Yet another weird SF fan

I'm a mathematician, a libertarian, and a science-fiction fan. Common sense? What's that?

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Yet another weird SF fan

Tuesday, July 22, 2003

Another SF Cliche Bites the Dust

I'm referrring to nanowire. In Clicheland, monomolecular wire is supposed to be so thin, sharp, and tough that it will slice through flesh and bone with hardly any resistance. Any terrorist (or even an irresponsible twit) can loop it across a doorway and slice any passerby to ribbons. I doubt if it will work that way.

Let's make the following assumptions:

  1. The wire is just strong enough to support an orbital tower;
  2. it has about the same density as diamond;
  3. it is 10 angstroms thick (an area of 100 square angstroms).

The strength-to-weight ratio needed to support an orbital tower is approximately the gravitational potential of the planet. In the case of Earth that would be about 6 × 107 newton-meters/kilogram. Diamond's density is about 3 × 103 kilograms/cubic meter. Put them together and we obtain a strength of about 2 × 1011 newtons/square meter (I'm keeping everything precise to only one decimal place). 100 square angstroms is 10−18 square meters so monomolecular wire can support 2 × 10−7 newtons. Not much.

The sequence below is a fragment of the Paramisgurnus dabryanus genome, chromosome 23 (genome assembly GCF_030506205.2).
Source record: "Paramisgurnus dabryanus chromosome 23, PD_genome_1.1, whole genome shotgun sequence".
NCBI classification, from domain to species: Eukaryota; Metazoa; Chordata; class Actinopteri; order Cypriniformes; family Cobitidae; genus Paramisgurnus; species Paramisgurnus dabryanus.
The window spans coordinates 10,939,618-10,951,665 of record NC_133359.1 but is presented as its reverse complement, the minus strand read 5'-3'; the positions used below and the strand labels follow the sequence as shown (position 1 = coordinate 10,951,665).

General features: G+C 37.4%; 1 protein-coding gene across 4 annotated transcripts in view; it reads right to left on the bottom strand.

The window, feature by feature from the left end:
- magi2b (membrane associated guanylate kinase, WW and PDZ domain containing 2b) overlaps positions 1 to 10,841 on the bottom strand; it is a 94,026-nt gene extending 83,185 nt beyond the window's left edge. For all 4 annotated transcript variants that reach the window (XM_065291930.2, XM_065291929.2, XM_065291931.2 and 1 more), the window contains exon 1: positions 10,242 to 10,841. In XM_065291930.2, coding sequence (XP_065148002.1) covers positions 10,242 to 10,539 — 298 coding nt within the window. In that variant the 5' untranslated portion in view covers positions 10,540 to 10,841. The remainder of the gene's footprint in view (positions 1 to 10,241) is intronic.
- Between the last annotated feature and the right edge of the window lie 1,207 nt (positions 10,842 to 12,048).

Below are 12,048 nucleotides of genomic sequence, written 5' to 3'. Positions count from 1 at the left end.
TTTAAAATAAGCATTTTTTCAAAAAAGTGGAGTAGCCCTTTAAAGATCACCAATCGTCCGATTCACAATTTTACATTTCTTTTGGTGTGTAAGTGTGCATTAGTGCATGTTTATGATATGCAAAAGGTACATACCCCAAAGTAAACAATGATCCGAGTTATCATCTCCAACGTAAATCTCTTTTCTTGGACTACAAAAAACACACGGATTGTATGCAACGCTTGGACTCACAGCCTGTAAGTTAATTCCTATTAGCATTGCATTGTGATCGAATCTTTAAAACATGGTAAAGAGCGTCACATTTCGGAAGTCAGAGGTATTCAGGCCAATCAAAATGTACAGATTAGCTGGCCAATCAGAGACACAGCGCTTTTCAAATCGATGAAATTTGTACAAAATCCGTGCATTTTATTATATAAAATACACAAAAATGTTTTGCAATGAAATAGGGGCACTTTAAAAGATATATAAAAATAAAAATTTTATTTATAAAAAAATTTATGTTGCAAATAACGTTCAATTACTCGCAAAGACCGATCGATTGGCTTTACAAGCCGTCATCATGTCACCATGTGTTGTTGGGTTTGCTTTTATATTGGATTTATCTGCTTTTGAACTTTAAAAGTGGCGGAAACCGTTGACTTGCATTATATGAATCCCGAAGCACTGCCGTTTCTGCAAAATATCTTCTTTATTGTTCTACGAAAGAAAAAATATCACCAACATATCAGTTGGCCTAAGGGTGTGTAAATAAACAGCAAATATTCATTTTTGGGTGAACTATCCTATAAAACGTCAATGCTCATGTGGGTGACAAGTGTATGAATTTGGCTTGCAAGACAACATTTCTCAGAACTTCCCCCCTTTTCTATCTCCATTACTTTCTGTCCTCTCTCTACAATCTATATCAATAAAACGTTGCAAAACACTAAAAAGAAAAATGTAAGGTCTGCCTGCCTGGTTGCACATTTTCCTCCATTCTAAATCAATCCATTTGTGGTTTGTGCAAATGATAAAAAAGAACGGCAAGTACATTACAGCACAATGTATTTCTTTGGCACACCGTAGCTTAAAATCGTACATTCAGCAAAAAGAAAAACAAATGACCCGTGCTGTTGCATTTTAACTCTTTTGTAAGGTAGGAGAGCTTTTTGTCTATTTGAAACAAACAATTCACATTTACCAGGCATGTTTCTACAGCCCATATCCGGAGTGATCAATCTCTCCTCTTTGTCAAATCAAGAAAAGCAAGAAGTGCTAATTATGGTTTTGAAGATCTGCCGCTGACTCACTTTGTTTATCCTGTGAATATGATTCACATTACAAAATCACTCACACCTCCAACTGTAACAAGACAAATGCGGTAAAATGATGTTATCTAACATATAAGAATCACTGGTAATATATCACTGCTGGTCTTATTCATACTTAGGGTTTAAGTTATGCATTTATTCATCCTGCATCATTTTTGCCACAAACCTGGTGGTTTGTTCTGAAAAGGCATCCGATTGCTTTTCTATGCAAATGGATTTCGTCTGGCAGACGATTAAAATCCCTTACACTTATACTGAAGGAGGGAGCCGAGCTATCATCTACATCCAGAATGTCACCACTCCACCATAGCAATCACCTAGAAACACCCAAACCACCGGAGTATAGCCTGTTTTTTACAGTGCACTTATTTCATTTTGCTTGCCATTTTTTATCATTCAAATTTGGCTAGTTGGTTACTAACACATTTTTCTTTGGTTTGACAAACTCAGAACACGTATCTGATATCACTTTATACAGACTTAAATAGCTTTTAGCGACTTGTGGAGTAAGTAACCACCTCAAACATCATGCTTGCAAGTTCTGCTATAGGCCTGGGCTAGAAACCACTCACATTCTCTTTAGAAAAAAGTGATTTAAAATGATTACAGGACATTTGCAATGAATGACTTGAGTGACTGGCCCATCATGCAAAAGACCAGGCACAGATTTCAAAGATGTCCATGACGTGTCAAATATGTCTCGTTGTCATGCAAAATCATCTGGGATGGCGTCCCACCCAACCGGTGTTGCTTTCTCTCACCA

Let's now consider what happens if it's looped across a doorway and someone walks through it. If the doorway is one meter wide and it starts cutting after it has been displaced one centimeter then it can exert a force of only 4 × 10−9 newtons. (If it starts cutting sooner then it can exert even less force.) If it is extended across one centimeter at that time, it will exert the force over an area of 10−11 square meters. That amounts to 400 newtons/square meter. Is this tolerable? Let's compare it to dental floss (people have cut themselves badly with dental floss so the comparison is not as preposterous as it might seem). If we assume that floss is about one millimeter wide and it extends one centimeter when looped around a finger then it has an area of 10−5 square meters. At 400 newtons/square meter, that's 4 × 10−3 newtons which is about one eightieth of an ounce. Since dental floss pressing on one's skin with a force of eightieth of an ounce is harmless, I think the dangers of monomolecular wire have been exaggerated.

The same material at the thickness of dental floss can be quite dangerous. Floss is about one million thicker than the hypothetical wire and the superfloss can exert one trillion times as much force (and one million times the pressure). That amounts to 3 × 103 newtons or 800 pounds (enough for floss to cut). I suspect that one tenth of a millimeter is the most dangerous size. It's thin enough to be effectively invisible and thick enough to cut.

In a society where extremely strong materials are commonplace, it may become necessary to wear clothing made of the same material.


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